‘When the students are successful, we all succeed,’ incoming engineering dean says

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(Archive Photo | Collegian Media Group)

Matthew O’Keefe, the Carl R. Ice College of Engineering’s new dean, will start on July 13. O’Keefe was a professor at the Missouri University of Science and Technology and the University of Mississippi.

O’Keefe’s vision for the college of engineering is to be more multi-disciplinary among all fields of study, he said, with student success and support as a top priority.

“Higher, bigger, farther, faster, global and more inclusive — all while at the forefront of technology and innovation,” O’ Keefe said. “When the students are successful, we all succeed.”

O’Keefe said he has been impressed with the Kansas State engineering students he has worked with, but also the support from students after they graduate.

“Great students turn into great alumni,” he said. “It is difficult to find a more engaged, enthusiastic group of supporters who share so generously of their time, talent and treasure.”

O’Keefe began his career as a planning engineer with AT&T Microelectronics.

“The best part of those jobs was to see the resulting product of your efforts from working with others to make something of practical use,” O’Keefe said.

O’Keefe then worked for the Air Force Research Laboratory, where he was able to start pursuing his doctorate while also working full time.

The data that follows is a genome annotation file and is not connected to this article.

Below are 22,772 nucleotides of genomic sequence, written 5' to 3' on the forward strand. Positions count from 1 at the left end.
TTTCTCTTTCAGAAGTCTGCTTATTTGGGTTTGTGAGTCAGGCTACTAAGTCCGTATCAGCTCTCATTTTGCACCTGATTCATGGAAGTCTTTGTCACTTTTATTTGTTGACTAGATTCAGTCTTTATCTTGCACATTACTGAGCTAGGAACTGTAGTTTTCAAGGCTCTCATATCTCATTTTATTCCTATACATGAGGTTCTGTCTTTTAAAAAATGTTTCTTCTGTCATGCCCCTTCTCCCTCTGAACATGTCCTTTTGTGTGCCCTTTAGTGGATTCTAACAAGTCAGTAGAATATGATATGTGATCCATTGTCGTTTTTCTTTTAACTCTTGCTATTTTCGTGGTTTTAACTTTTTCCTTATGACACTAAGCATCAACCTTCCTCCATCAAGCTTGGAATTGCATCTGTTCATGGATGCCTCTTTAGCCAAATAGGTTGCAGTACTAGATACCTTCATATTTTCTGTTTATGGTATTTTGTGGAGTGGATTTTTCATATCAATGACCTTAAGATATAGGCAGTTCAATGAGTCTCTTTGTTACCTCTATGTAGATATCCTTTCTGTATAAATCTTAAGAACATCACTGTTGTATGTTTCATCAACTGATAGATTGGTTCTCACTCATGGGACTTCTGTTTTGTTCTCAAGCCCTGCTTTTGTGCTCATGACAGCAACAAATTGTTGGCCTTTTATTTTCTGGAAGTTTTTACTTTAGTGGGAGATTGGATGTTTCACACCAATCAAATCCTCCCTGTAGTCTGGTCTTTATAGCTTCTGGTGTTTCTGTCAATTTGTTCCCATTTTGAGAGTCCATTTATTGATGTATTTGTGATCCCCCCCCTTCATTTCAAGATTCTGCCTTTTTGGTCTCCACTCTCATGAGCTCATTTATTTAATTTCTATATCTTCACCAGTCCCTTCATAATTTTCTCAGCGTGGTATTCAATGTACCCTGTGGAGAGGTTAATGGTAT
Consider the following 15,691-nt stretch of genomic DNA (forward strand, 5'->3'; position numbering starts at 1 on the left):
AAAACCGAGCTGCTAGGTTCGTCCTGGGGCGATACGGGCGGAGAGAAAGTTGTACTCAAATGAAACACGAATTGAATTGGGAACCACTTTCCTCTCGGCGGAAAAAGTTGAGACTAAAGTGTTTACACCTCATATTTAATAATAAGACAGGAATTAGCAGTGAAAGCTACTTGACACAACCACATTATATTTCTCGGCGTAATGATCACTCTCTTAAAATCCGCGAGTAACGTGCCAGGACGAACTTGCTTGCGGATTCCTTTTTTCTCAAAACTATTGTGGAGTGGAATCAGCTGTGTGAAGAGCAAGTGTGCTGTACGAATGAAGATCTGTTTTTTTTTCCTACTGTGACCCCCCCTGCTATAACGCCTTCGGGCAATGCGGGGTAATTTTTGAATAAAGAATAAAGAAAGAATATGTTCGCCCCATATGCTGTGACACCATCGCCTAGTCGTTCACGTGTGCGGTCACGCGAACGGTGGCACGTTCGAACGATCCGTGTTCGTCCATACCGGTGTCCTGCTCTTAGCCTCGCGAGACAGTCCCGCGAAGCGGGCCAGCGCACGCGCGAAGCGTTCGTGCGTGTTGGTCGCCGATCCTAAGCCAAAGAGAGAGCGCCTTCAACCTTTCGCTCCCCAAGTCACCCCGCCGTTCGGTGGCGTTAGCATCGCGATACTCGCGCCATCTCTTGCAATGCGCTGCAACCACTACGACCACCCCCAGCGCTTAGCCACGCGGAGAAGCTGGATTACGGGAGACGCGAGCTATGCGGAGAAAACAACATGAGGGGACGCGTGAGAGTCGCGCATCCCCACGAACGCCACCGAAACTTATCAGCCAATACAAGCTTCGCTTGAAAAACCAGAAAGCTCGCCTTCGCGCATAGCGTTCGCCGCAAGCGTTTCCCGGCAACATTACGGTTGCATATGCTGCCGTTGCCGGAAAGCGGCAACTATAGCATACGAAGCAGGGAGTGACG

While at Missouri S&T, O’Keefe did a research project in collaboration with K-State for the National Nuclear Security Agency.

“One of the students was Andy Fund, now the assistant dean for student services in the [College of Engineering],” O’Keefe said. “Andy was an excellent researcher as a graduate student, and I could not be more pleased to get to work with him again in his role of supporting students in the college.”

As the new dean, O’Keefe will have the unique challenge of starting in the position in the aftermath of the cancelation of in-person classes because of the COVID-19 pandemic.

“Now we are making first-of-their-kind decisions about semesters and how they run,” Kevin Wanklyn, teaching associate professor of mechanical and nuclear engineering, said. “We are going to look towards him for guidance and look towards him for advice.”

Along with being named dean, O’Keefe will hold the position of LeRoy C. and Aileen H. Paslay chair in engineering.

“The duties of the Paslay chair are related to leading the college, and I humbly accept the responsibilities and rights associated with the endowment,” O’Keefe said.

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